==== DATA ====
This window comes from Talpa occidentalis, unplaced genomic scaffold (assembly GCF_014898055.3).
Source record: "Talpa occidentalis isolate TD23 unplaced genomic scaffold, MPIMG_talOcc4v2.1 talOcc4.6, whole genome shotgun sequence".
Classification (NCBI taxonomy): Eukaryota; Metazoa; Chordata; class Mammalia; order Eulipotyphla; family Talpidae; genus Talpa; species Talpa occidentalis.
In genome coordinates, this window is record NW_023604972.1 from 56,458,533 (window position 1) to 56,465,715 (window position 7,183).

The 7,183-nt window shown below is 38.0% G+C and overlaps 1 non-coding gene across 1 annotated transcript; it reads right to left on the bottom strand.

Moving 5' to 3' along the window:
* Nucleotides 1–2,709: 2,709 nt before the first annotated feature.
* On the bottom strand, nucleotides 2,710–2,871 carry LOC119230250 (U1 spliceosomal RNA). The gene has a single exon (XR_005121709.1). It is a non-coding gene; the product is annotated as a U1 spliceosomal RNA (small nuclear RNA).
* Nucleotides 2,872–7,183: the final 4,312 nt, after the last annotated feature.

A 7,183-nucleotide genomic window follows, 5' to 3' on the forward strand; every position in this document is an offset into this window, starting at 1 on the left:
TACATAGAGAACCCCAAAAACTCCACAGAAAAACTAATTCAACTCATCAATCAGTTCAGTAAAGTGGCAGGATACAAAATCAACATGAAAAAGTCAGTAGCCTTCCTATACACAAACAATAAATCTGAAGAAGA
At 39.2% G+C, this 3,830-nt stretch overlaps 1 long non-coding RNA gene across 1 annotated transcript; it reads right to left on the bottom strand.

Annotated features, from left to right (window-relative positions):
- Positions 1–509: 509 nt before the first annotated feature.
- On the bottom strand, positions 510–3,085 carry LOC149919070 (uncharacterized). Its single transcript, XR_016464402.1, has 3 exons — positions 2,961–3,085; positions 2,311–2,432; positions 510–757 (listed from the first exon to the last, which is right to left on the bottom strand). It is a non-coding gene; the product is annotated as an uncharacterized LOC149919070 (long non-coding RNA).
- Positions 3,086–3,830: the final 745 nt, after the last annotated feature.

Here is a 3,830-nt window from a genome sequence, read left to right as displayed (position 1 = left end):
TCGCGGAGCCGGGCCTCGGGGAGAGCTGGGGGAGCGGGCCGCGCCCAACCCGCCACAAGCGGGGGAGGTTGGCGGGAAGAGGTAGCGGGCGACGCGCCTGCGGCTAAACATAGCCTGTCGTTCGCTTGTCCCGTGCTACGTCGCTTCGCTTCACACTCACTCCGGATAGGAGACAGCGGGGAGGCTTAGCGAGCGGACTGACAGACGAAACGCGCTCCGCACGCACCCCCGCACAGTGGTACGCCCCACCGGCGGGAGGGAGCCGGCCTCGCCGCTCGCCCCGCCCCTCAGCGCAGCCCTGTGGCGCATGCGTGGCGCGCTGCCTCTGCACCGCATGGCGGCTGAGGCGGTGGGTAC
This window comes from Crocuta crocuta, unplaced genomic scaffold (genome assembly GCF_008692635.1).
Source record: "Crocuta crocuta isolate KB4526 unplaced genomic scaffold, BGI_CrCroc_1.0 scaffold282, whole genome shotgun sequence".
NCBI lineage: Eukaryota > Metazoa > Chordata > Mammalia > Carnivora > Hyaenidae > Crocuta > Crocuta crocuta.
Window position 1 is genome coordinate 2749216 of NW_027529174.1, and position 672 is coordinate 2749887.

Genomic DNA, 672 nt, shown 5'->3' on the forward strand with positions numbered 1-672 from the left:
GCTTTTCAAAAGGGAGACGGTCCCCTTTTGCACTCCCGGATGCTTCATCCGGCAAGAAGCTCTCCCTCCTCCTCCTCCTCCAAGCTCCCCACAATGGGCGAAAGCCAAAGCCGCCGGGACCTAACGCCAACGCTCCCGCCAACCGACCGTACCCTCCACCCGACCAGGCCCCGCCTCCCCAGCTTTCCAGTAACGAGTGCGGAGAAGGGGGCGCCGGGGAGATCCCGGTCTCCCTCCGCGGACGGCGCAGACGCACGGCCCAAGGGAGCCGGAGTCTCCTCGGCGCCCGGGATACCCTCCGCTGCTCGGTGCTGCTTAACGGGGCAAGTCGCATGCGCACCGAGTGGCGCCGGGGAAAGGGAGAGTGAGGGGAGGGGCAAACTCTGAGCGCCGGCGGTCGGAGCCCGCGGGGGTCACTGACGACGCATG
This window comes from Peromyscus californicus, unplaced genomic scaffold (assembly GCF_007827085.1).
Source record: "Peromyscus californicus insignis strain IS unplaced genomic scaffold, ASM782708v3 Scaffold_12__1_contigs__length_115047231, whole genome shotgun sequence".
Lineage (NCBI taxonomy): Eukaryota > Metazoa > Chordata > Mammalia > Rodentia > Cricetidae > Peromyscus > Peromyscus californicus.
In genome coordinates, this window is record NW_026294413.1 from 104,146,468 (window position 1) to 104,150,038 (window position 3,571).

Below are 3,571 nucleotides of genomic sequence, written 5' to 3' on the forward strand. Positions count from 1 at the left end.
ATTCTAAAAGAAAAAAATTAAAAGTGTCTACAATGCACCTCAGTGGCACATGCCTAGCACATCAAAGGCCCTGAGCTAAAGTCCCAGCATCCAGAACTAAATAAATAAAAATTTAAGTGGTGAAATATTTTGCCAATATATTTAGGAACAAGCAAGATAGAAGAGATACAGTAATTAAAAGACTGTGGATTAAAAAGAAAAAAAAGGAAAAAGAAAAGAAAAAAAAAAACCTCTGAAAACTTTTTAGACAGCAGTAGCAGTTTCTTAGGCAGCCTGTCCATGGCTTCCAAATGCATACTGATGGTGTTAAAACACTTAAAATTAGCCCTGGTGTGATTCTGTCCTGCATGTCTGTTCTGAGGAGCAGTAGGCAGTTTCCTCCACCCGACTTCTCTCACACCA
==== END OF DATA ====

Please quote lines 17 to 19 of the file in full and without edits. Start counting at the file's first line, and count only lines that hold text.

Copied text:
Here is a 3,830-nt window from a genome sequence, read left to right as displayed (position 1 = left end):
TCGCGGAGCCGGGCCTCGGGGAGAGCTGGGGGAGCGGGCCGCGCCCAACCCGCCACAAGCGGGGGAGGTTGGCGGGAAGAGGTAGCGGGCGACGCGCCTGCGGCTAAACATAGCCTGTCGTTCGCTTGTCCCGTGCTACGTCGCTTCGCTTCACACTCACTCCGGATAGGAGACAGCGGGGAGGCTTAGCGAGCGGACTGACAGACGAAACGCGCTCCGCACGCACCCCCGCACAGTGGTACGCCCCACCGGCGGGAGGGAGCCGGCCTCGCCGCTCGCCCCGCCCCTCAGCGCAGCCCTGTGGCGCATGCGTGGCGCGCTGCCTCTGCACCGCATGGCGGCTGAGGCGGTGGGTAC
This window comes from Crocuta crocuta, unplaced genomic scaffold (genome assembly GCF_008692635.1).